Teil III: Cantatas and Organ Works by Schelle und Kuhnau
Johann Schelle (1648-1701) and Johann Kuhnau (1660-1722) both were born in the saxon town of Geising and started their musical career as discant singers in the court orchestra of Dresden. With the support of Heinrich Schütz (1585-1672), Schelle was able to perform as a singer in the ducal chapel of Wolfenbüttel and in 1665 became a pupil of the Thomasschule of Leipzig for two years. He then studied at the University of Leipzig and worked as cantor in Eilenburg. In 1677 Schelle succeeded Sebastian Knüpfer (1633-1676) as Thomaskantor of Leipzig. During his tenure he gained much reputation, both as a fatherly teacher and through his innovative composition style. Significant for the development of the musical genre of the cantata are Schelles works based on various poetry cycles, wherein he already uses early forms of the recitative. The two cantatas we recorded, however, do not contain such passages and can rather be defined as so-called concerto-aria-cantatas. The texts used by Schelle have been written by David Elias Heidenreich (1638-1688) in 1665, including a Bible verse followed by a poem explaining it. Each cantata starts with said Bibel verse in form of a concerto for bass singer, two obbligato instruments and basso continuo. After a strophic aria including instrumental ritornellos, this part is repeated. Seven cantatas in this instrumentation and form have been handed down to us. It can be assumed that there once was a complete cycle of Heidenreich-Cantatas by Schelle. Apparently, he set the texts to music even twice, since
some of the poems by Heidenreich are also existent in lager instrumentation. Because one of the cantatas was composed for the rare 6th Sunday after Epiphany, it is possible to limit the creation of these pieces down to the years following Schelles employment in Eilenburg. A performance of the cantatas by the very talented bass singer Johann Christoph Urban (1671-1756) can be assumed to have taken place in 1696. From 1684 on, Johann Kuhnau was the new organist at the Thomaskirche of Leipzig. After working as discant singer in Dresden, Kuhnau spent a few years in Zittau, where he held various musicial positions. Afterwards he studied law at the University of Leipzig. During that time he also directed music performances by his fellow students. Kuhnau was considered a polymath. Throughout his life he published various collections of music for keyboard instruments, treatises on music theory, as well as some novels. Particularly outstanding is his collection »Musicalische Vorstellung einiger biblischer Historien« (Leipzig, 1700), one of the earliest examples of program music in European music history. Kuhnau’s sonatas, suites, preludes and fugues always enjoyed great popularity among his contemporaries. The form and sophistication of his sonorous Toccata in A major already points to the great organ virtuoso Johann Sebastian Bach (1685-1750). When Johann Schelle died in 1701, Johann Kuhnau had already acquired an excellent reputation in Leipzig, so that the city council nominated him as his successor from among four other candidates without much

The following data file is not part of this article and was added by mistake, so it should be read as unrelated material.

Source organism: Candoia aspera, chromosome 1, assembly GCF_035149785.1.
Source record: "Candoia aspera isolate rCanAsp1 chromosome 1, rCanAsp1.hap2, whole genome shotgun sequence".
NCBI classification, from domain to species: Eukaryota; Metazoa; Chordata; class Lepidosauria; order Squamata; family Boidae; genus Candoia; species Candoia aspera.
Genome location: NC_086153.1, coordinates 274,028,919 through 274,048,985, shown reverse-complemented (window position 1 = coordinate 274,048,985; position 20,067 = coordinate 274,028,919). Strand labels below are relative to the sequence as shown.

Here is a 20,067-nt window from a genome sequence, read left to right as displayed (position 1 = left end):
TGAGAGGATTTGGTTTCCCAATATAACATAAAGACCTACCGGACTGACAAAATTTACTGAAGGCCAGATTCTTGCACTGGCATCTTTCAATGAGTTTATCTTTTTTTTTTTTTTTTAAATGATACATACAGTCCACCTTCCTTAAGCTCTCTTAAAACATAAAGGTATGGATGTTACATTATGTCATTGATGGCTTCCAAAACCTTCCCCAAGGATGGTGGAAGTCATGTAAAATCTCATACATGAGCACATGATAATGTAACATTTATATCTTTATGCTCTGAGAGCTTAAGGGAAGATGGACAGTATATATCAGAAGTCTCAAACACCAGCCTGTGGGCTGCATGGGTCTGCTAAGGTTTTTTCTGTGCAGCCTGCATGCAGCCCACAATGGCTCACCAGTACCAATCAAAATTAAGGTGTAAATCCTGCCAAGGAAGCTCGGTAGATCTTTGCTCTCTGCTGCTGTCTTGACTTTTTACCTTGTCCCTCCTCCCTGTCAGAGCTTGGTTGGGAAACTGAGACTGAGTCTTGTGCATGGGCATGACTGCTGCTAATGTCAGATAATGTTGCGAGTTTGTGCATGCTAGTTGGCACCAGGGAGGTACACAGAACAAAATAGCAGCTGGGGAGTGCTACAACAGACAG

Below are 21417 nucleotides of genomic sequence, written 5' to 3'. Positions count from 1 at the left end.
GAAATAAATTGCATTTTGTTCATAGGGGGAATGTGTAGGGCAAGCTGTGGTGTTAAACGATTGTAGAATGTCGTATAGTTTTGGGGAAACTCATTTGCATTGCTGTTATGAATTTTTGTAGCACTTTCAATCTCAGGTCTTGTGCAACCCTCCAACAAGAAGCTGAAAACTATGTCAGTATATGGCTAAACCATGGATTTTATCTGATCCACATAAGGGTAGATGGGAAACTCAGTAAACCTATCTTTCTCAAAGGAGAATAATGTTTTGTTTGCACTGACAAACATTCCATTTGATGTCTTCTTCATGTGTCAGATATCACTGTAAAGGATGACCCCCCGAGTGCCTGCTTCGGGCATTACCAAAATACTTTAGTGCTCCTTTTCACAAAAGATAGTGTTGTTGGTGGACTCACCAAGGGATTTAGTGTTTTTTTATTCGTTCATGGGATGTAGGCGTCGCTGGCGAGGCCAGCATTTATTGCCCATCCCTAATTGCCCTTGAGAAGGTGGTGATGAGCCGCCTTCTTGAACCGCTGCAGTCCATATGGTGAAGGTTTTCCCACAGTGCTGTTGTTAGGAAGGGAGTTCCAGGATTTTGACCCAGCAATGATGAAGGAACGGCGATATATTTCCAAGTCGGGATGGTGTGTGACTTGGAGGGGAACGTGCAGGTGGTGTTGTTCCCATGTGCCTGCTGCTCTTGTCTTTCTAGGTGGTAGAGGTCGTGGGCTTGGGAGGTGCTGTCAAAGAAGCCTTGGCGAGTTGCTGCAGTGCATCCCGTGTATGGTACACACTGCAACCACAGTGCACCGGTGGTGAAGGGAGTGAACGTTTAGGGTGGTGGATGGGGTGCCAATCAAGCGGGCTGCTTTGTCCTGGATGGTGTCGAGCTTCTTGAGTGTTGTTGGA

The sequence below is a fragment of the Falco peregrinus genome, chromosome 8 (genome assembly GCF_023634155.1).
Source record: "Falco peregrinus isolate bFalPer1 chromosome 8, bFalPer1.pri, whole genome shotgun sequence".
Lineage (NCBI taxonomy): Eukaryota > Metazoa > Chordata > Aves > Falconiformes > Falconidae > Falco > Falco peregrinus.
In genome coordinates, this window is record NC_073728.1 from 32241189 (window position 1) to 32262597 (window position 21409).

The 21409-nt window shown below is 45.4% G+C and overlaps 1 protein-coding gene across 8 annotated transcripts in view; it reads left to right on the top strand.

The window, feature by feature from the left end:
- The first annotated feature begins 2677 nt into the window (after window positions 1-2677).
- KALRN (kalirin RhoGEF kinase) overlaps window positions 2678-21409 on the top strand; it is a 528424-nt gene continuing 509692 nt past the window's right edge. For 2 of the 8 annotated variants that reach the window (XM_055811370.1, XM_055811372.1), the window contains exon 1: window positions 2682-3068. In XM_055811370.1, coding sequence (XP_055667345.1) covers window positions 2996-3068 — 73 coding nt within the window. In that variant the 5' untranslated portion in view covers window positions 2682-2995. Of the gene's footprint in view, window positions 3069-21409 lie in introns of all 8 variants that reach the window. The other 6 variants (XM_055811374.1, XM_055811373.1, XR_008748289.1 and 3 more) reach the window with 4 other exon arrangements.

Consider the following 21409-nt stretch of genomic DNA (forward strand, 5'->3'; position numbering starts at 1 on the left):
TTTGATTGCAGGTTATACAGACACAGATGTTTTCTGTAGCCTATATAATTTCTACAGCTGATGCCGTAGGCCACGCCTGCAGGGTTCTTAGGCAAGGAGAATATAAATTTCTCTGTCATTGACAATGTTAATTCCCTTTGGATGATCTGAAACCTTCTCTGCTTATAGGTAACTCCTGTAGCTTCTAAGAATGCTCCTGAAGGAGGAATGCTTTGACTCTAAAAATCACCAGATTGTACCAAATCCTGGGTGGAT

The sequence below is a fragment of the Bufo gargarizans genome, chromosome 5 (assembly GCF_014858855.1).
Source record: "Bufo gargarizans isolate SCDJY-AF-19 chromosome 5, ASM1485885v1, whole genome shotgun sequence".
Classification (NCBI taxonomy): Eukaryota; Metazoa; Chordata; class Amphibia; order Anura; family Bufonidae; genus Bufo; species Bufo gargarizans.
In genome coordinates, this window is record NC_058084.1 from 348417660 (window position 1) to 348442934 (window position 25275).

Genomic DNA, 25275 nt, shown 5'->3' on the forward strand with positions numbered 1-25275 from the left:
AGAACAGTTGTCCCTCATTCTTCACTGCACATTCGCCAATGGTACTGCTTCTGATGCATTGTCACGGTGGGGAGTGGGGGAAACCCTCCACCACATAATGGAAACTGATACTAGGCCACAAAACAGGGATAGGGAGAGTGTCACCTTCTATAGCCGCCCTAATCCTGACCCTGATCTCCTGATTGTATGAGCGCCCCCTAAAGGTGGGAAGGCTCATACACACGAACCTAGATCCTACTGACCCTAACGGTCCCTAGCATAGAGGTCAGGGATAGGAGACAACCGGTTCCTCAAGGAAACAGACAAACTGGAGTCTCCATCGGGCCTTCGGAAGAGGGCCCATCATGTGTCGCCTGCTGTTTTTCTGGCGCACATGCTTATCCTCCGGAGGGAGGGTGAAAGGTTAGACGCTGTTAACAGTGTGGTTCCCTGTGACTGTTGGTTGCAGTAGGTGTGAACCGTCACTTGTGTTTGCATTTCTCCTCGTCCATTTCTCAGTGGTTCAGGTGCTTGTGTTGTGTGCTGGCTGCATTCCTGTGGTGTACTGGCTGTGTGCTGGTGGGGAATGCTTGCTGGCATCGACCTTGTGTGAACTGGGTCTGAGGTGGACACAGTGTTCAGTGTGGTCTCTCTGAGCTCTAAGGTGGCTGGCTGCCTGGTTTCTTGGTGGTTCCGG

hesitation. As the new Thomaskantor, Kuhnau continued Schelle's work, whom he held in high esteem. This can be seen by the fact that he wrote an obituary after the death of his predecessor.
Vol. 1: Anton Colander (1590-1621): Sacred Concertos
Anton Colander was born on November 30th 1590 in Weißenfels. He was a cousin and childhood friend of Heinrich Schütz, who most likely received his first musical training from Colander's father, who was cantor in Weißenfels at the time. From 1602 on Colander attended the Fürstenschule of Schulpforta, where the later cantor of St. Thomas, Johann Hermann Schein studied at the same time. Around 1610 he became court organist in Dresden on the recommendation by Heinrich Schütz. During that time he also received composition lessons from the latter. Unfortunately Colander's organ works have not survived, which is probably due to the improvisational practice of organ playing at the time. However, some sacred concerts, composed for one to four voices with continuo accompaniment, have been preserved. Printed by Wolfgang Seyffert, they haven’t been published until long after Colander's death, namely in 1643. This happened, as Seyffert states in his foreword, in order to prevent someone else to "[...] adorn himself with these beautiful and graceful feathers and thus alienate the name of Mr. Colander.”.
Vol. 2: Songs and Arias by Nauchwach, Albert, Kittel, Löwe and Weckmann
Johann Nauwach served from 1608 to 1612 as a choirboy and from 1616 to 1629 as a lutenist in the Dresden court orchestra. To expand his skills, he was also sent to Italy to study with Lorenzo Allegri at the court of Turin. There Nauwach probably met Guilio Caccini, whose monodic style was the basis for his italian Arie passeggiate. Heinrich Schütz greatly appreciated his pupil, which he expressed by contributing the composition »Glück dem Helikon« to Nauwach's second print from 1627. This print, entitled as »Erster Theil Teütscher Villanellen« (Dresden, 1627), contains one- and two-part songs with continuo accompaniment, based on texts by Martin Opitz. Kaspar Kittel and Johann Jakob Löwe, both pupils of Heinrich Schütz, also engaged in the baroque song genre, which was just emerging at the time. Like Nauchwach, Kittel composed and published virtuoso arias in the style of Caccini. Entitled as »Arien und Melodeyen« Heinrich Albert, a cousin and student of Heinrich Schütz, composed and published eight prints during his lifetime. The second one of those is dedicated to his teacher himself. The famous composer and keyboard virtuoso Matthias Weckmann, court organist and student of Heinrich Schütz in Dresden, also composed several songs based on texts by Philipp von Zesen.